That smock is worse than useless unless you're into historical reenactments. (I owned one about 20 years ago.) It will probably double its weight when wet, too, then absorb all your body heat and kill you if the temperature is less than about 60 degrees. Hotter than that and it will kill you through overheating and sweating. But I digress. An umbrella and some capilene undies with a bit of medium-weight fleece with a wind shell are all you need. I would suggest a crash course in what works in the outdoors to be the following: Hike the entire Pennsylvania Appalachian Trail, from Pen-Mar Park to Delaware Water Gap in one shot. Resupply in Duncannon, Port Clinton (by mail) and Palmerton. You'll learn more about yourself, gear, and being in the outdoors than you ever imagined. It's about 230 miles, doable in 15 to 18 days worth of 12-mile days, YMMV. (Gore-Tex is worthless in humid summer conditions, btw.) Hint: Hike in sneakers with a light pack. Consider yourself to have been tagged with this challenge -- you'll learn more than you could have ever dreamed about yourself.

Va. hiker said...

By the way, here's a good place to start with your planning: The Appalachian Long Distance Hiker's Association online companion:


Dave Markowitz said...

While I would love to take off for two or three weeks in the woods, reality dictates that I go to work and spend time with my family.

zhochaka said...

The one question un-answered is how the treatment changes the look of the fabric. It's maybe practical in some weather conditions, but it doesn't sound like something just to buy for weather protection. It's the look that makes the diffference.

Dave Markowitz said...

That's a good point. So far as I can tell any change in the fabric is unnoticeable.

Kim said...

I am looking to re-waterproof an EZ-Up cotton canvas tent. I am hoping that this Cotton Proof stuff will work. As for keeping the rain off and you warm, I prefer wool to Gortex any day. If you have a good tight felt on the wool, it will keep out water for hours. Field tested in the Society for Creative Anachronism as well as the deep woods of Maine.

EuroHiker_Phil said...

Hi all,
I guess you know, but there is a much more breathable alternative to Goretex and eVent membrane waterproofs: Paramo (also Furtek, Finestere and Cioch). These companies use biomimetic waterproofing: i.e. they mimic animal fur.
I've used Paramo for 3 years now, in conditions ranging from -13f (-25 c) in Central Norway last year, to 8 hours walking in driving heavy rain aand low cloud in the Lake District area of the UK (54f or 12c).
The best thing about it is that it genuinely is breathable, as the same thing the pushes rain water away, wicks away the sweat. I wear mine with a Patagonia capilene 2 unless really cold, as in Norway last year, when I put on some merino. These type of waterproofs are also less rigid and quieter than membrane style waterproofs.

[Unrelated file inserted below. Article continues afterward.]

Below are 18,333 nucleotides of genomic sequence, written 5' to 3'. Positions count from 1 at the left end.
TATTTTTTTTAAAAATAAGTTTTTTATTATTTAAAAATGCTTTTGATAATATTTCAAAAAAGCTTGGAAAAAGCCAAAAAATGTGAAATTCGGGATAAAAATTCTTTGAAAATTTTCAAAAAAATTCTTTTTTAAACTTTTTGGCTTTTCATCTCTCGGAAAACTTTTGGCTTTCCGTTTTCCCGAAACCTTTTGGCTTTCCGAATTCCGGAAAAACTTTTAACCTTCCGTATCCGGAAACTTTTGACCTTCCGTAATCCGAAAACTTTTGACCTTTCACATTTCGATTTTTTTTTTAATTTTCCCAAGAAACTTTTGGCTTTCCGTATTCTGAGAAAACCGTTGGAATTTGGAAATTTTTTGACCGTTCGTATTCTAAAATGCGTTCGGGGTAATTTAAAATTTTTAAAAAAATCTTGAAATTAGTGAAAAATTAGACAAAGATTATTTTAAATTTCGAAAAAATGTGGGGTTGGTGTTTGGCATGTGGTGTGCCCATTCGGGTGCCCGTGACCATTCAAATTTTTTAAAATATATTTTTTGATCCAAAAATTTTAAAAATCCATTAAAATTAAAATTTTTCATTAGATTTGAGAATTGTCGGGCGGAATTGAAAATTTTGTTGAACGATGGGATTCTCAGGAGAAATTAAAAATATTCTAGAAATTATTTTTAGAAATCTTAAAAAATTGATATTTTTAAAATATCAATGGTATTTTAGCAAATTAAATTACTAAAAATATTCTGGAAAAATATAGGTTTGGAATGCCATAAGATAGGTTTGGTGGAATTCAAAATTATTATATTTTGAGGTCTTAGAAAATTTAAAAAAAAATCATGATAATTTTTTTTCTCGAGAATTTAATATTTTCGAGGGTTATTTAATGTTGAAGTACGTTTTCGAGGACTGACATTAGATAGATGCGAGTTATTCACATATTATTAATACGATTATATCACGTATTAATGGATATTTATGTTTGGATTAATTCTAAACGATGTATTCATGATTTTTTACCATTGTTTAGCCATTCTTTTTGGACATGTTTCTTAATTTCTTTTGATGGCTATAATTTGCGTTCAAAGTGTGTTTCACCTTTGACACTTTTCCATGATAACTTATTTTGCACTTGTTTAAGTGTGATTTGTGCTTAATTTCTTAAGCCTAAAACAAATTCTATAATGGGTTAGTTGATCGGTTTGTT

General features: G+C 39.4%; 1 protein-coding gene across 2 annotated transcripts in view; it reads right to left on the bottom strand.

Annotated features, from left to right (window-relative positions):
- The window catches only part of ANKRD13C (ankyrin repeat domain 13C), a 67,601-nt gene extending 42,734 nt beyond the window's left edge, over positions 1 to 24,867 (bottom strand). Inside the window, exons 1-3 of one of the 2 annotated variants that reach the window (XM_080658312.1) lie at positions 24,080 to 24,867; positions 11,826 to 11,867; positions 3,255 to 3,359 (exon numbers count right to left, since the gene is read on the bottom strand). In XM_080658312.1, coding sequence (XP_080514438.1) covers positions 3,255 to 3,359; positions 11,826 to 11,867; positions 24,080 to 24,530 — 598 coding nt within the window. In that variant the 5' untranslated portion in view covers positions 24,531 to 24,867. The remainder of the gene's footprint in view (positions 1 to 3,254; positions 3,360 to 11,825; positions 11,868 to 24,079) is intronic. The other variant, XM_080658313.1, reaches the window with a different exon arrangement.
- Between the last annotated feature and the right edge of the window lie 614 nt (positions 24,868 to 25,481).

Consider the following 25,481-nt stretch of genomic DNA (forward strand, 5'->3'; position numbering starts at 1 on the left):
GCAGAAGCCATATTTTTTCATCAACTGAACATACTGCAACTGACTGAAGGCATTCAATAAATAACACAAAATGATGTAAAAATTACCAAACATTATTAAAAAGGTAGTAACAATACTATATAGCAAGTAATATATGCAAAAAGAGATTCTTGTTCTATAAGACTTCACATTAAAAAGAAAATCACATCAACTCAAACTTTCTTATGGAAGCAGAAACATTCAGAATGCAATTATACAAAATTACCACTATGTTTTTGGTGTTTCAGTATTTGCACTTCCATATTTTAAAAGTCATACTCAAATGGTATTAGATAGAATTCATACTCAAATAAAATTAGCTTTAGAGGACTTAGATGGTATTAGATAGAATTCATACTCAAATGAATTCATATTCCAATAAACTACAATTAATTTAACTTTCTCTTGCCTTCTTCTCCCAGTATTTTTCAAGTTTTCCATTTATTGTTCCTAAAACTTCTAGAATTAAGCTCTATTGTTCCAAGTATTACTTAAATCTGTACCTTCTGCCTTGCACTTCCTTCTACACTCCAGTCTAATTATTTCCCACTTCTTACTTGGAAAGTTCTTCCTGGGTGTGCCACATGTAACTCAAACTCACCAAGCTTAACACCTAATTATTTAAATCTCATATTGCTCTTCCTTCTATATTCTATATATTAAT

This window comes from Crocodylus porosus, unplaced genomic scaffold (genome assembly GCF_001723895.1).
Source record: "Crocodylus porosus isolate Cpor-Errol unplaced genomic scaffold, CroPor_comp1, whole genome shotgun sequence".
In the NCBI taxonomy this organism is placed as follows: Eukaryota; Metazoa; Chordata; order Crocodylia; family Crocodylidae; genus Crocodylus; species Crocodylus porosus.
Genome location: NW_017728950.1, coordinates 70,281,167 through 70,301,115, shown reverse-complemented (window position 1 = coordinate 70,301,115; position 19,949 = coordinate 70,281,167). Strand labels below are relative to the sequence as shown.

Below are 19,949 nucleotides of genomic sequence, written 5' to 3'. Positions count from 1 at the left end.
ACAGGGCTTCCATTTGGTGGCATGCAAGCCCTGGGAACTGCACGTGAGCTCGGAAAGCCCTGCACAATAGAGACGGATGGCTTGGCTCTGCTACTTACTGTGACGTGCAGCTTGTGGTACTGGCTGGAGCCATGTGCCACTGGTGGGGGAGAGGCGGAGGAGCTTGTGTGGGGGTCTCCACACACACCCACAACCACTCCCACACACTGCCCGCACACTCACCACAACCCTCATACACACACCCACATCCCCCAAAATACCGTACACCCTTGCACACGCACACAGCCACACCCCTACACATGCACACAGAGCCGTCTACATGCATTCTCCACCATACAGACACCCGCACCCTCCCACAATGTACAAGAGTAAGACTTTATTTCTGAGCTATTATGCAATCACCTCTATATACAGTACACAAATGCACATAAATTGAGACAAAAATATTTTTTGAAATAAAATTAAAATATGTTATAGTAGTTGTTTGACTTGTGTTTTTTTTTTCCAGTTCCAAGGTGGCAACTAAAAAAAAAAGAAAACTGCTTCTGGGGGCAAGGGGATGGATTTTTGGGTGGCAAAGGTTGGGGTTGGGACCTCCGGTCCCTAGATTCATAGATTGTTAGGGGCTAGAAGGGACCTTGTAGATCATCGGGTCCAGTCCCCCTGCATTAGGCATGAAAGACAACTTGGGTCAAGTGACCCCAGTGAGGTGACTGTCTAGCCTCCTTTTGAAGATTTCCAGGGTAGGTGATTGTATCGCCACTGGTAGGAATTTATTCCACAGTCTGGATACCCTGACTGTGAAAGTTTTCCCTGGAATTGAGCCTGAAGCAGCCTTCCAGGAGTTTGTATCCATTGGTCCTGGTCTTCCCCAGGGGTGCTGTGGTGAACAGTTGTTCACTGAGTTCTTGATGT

Incidentally, Nikwax and Paramo are sister companies, both owned by Nick Brown. They just won the award for most ethical outdoor gear company with Ethical Consumer magazine.

@Virginia Hiker, re: sneakers, I now hike (unless below freezing) in Nike Free 3.0 and a pair of sealskinz socks. Hiking is so much more enjoyable. re: humidity and Goretex: Paramo gear was designed by Brown to address this very problem, which they found when trekking in South America in very humid environments. Membranes are no good because the humidity just collects on the inside and makes you wet.

Patrick Hutton said...

With the exception of ventile as an outer layer, cotton isn't your friend in cold wet conditions.

Rather than breathable membranes such as gore tex and e-vent which can be overwhelmed by weather (they rely on water escaping as vapour). Look at direction fabric soft shell fabrics such as Nikwax fabrics used by Paramo or Pertex Pile fabrics used by Buffalo systems clothing (the original and best soft shell clothing).

Patrick Hutton said...

Just to clarify a bit on my previous comment. Both Paramo and Buffalo products wick in addition to being breathable wick liquid water away from the body which has a vital role in comfort and temperature management.

Paramo is pretty much waterproof too. It does need to be maintained though to remain functioning as it should.

Buffalo doesn't need special care to carry on working. It's water resistant not waterproof but maintains its insulating and breathable qualities even when it's weted through.